New cholesterol jab may help prevent heart attack
London: A new cholesterol-busting injection, which could save the lives of millions, is being hailed as a potential breakthrough in the battle against heart attacks and strokes.
The medical world has been stunned after trials of the hoped-for miracle jab on volunteers found nearly three-quarters of a harmful form of artery-clogging cholesterol simply disappeared.
The experimental treatment, being developed in America, could be invaluable to those who have an intolerance to statins, the most commonly prescribed drug to combat high cholesterol.
The jab is still in the early stages of development and is unlikely to be available for at least four years but its early potential has excited medics.
“This is a very exciting development as it appears the drug has remarkable potential for helping lots of people with high cholesterol,” the Daily Express quoted James McKenney, the chief researcher, as saying.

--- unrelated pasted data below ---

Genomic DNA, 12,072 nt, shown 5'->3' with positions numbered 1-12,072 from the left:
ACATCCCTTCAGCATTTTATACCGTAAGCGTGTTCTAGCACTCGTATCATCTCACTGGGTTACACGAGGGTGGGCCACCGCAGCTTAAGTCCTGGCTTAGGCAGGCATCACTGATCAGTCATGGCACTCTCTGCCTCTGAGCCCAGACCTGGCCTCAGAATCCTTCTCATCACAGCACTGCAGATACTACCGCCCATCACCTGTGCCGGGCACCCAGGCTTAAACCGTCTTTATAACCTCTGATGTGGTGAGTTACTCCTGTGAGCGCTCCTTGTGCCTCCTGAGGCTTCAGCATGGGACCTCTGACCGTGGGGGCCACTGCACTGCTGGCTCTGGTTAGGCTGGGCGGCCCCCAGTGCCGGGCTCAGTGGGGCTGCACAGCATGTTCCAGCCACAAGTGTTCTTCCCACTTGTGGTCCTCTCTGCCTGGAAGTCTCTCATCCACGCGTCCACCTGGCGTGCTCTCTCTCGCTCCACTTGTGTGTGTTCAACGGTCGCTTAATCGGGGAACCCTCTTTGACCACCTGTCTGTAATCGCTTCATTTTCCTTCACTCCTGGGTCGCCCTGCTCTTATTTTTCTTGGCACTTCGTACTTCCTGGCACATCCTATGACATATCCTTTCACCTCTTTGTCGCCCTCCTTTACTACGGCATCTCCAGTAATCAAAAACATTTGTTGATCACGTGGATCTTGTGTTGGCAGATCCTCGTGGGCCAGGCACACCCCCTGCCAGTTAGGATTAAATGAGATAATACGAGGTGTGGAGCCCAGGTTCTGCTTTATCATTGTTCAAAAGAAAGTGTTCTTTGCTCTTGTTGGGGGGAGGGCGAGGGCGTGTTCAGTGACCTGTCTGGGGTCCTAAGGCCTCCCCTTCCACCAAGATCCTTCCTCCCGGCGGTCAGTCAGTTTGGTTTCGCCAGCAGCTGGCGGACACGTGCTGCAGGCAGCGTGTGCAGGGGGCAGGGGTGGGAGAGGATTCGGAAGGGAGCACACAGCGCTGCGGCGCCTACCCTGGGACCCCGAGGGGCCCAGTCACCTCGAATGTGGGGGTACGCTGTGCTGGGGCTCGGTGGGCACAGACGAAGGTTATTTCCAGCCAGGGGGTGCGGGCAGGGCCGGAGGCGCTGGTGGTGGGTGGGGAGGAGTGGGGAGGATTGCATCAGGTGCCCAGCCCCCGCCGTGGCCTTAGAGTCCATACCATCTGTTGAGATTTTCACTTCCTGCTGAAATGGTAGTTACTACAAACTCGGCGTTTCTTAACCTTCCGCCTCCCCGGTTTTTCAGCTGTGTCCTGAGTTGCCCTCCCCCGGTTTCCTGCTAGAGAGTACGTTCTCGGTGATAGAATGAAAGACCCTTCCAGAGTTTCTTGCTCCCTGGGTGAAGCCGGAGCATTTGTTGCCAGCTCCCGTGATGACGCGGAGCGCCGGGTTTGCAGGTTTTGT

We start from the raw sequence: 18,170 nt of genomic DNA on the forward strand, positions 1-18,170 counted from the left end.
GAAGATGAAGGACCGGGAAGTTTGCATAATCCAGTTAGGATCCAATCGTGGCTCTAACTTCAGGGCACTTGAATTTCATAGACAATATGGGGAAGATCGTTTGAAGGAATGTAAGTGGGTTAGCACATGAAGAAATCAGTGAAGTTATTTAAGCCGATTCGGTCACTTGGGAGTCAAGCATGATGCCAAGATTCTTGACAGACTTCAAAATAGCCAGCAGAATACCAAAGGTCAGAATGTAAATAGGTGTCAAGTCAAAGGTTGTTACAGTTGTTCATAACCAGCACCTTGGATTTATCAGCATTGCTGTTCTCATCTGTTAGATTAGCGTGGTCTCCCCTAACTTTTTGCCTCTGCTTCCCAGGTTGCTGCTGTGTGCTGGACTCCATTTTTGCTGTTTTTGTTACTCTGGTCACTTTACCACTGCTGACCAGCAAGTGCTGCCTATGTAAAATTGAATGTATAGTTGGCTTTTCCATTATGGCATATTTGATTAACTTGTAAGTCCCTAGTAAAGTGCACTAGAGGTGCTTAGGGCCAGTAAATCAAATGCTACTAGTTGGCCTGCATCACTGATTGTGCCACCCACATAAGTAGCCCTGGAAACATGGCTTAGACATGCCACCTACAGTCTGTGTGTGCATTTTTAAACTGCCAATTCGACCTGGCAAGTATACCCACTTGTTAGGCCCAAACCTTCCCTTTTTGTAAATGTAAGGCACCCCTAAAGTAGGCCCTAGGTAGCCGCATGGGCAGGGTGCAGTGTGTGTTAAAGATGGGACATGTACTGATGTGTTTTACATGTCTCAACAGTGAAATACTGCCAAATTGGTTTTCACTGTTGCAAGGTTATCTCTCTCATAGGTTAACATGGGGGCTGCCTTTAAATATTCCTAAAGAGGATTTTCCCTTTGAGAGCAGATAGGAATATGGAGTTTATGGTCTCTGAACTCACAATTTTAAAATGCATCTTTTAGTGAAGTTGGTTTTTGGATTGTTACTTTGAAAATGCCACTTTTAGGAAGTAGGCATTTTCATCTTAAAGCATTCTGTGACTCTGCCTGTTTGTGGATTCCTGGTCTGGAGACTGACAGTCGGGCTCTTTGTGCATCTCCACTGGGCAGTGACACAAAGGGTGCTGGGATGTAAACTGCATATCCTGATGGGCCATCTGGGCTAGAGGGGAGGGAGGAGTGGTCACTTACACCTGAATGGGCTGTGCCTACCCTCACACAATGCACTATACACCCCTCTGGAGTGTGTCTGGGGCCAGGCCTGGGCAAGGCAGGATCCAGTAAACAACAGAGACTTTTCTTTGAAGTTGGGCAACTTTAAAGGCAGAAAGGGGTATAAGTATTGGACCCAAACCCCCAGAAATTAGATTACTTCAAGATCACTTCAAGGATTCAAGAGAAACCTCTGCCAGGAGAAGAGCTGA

“Every cardiologist who has seen the study has said, ‘Wow’.
“We know the more you reduce a patient’s bad cholesterol the better the chances of reducing coronary risk.
“If all goes well we should be able to reduce heart disease in a very substantial fashion. We are highly expectant but we are not there yet,” he said.
People most at risk from harmful low-density lipoprotein (LDL) include those who have a high-fat diet, smoke and do not exercise.
Doctors recommend keeping blood levels of total cholesterol – essential for producing hormones and absorbing food – at a very low density.
One in five patients is resistant to statins and for many others even high doses do not sufficiently lower cholesterol.
The new drug, codenamed REGN727, has been developed from a class of medicines known as monoclonal antibodies or MABs, already being used in the fight against cancer.
It homes in on a protein known as PCSK9, stopping it from attaching to LDL and leaving it free to filter out unwanted fats.
The potential for a “holy grail” drug more effective than anything else on the market was so far-reaching that two major US companies, Sanofi US and Regeneron Pharmaceuticals, joined forces.
The trials were conducted by Virginia-based private medical research company National Clinical Research and the results presented to the American College of Cardiology.
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